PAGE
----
LADWP Water Waste Is ‘Apparent Contradiction’ With Conservation Message: Councilman

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Water flowed through streets near the Eagle Rock Reservoir on March 16, 2015. (Credit: KTLA)

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Thousands of gallons of water that gushed through the streets of Eagle Rock marked an “apparent contradiction” in the city’s conservation message and its maintenance practices, a Los Angeles city councilman said in a motion calling for an explanation Wednesday.

Outraged over the loss of water that flowed from a pipe near the Eagle Rock Reservoir and into storm drains on Monday, Councilman Jose Huizar introduced a motion requiring LADWP to respond to the incident.

Under the motion, the Department of Water and Power would have to report back to the City Council on its methods of reducing water waste during standard maintenance and upgrades, and would have to consider the creation of plans to capture and reuse water that would otherwise be drained and flushed into the sea.

The motion comes two days after residents in Eagle Rock rushed into the street with buckets to try to gather thousands of gallons that were drained out of a corroded pipe.

After residents called the cascade hypocritical and wasteful, LADWP sent a top water official to the scene, along with a tanker truck to capture the flow.

About three-quarters of the 70,000 gallons that were drained were recaptured and were set to be treated and put back into the city’s water supply, a DWP official said.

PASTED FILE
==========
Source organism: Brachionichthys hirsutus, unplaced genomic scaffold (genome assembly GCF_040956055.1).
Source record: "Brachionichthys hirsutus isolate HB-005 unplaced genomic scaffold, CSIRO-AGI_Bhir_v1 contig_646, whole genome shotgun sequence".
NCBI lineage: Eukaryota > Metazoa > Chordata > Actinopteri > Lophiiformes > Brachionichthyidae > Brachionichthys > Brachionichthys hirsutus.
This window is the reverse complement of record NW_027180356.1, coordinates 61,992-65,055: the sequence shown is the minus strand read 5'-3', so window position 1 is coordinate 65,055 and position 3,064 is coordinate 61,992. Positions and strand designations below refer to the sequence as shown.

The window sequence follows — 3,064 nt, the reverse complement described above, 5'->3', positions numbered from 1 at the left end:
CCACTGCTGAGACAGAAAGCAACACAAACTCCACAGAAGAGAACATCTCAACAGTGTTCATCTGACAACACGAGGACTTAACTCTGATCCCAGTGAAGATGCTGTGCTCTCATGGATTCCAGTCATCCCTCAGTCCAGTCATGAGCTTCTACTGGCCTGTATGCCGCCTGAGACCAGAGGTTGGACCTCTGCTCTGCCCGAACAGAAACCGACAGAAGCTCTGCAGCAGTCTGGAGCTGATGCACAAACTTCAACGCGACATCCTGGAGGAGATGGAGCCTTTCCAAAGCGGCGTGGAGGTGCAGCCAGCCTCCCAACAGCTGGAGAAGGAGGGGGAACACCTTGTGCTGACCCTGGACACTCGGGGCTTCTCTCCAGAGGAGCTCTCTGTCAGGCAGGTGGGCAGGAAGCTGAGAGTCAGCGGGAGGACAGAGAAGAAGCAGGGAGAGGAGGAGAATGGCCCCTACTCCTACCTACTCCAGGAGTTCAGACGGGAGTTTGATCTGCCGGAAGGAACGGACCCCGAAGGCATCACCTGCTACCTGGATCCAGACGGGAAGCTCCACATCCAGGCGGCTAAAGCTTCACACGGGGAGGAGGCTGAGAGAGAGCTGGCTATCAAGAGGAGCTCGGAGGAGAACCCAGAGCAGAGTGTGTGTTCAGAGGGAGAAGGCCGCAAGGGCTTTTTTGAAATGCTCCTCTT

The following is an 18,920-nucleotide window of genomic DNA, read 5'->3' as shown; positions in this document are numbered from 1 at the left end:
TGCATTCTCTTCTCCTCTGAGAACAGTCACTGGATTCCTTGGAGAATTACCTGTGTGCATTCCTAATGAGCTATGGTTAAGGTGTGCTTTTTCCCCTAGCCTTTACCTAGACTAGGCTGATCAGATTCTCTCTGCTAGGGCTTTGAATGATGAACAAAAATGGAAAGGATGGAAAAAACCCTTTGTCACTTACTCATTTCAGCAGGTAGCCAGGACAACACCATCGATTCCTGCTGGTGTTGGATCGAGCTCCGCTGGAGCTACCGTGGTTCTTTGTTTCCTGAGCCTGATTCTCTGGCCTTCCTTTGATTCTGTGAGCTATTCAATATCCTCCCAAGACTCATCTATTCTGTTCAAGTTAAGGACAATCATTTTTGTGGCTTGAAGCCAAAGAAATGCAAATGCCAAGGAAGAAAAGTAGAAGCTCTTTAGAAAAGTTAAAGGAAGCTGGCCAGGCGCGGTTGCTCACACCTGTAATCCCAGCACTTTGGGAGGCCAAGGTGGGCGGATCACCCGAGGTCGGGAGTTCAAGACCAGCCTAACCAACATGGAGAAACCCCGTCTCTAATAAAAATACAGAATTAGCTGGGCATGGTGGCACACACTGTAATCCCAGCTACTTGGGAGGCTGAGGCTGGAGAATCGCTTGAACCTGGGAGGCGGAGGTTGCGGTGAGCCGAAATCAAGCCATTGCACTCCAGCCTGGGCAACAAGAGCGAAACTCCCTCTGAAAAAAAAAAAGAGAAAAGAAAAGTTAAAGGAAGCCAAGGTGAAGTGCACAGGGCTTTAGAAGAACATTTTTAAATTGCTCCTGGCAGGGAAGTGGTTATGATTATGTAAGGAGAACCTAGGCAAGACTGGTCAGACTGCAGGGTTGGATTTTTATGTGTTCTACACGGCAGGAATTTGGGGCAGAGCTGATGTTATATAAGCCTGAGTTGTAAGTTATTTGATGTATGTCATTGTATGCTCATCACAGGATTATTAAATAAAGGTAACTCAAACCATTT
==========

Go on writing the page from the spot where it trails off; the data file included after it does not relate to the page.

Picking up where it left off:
Huizar, whose district includes Eagle Rock, said his motion was intended to have DWP create a policy “so this doesn’t happen in the future.”

The Eagle Rock Reservoir was dry on March 16, 2015. (Credit: KTLA)
The Eagle Rock Reservoir was dry on March 16, 2015. (Credit: KTLA)

On Tuesday, LADWP said it had lost about 7 million gallons of water filled with sediment at the bottom of the Eagle Rock Reservoir, which was drained in recent weeks for upgrade work. The reservoir work is what prompted Monday’s water flow through Eagle Rock streets.

A spokesman for Mayor Eric Garcetti said that given California’s extreme drought, now entering its fourth year, the city needs to “do better.”

“We understand this is a complicated engineering challenge, but millions of gallons of water — maybe they’re not drinkable, but they can be used to water plants, they can be used for industrial uses,” said Garcetti spokesman Yusef Robb. “We have to get creative about our water use.”

Huizar motion noted the city’s calls for the public to cut water use, saying the “DWP’s practice of releasing water into the storm drain system is an apparent contraction to the city’s prioritization of water conservation.”

“It is essential that water waste be avoided and that the DWP address this practice immediately,” the motion stated.

Huizar introduced the motion to the council’s Energy and Environment Committee, which would have to vote on it at a later date before the full council could weigh in.

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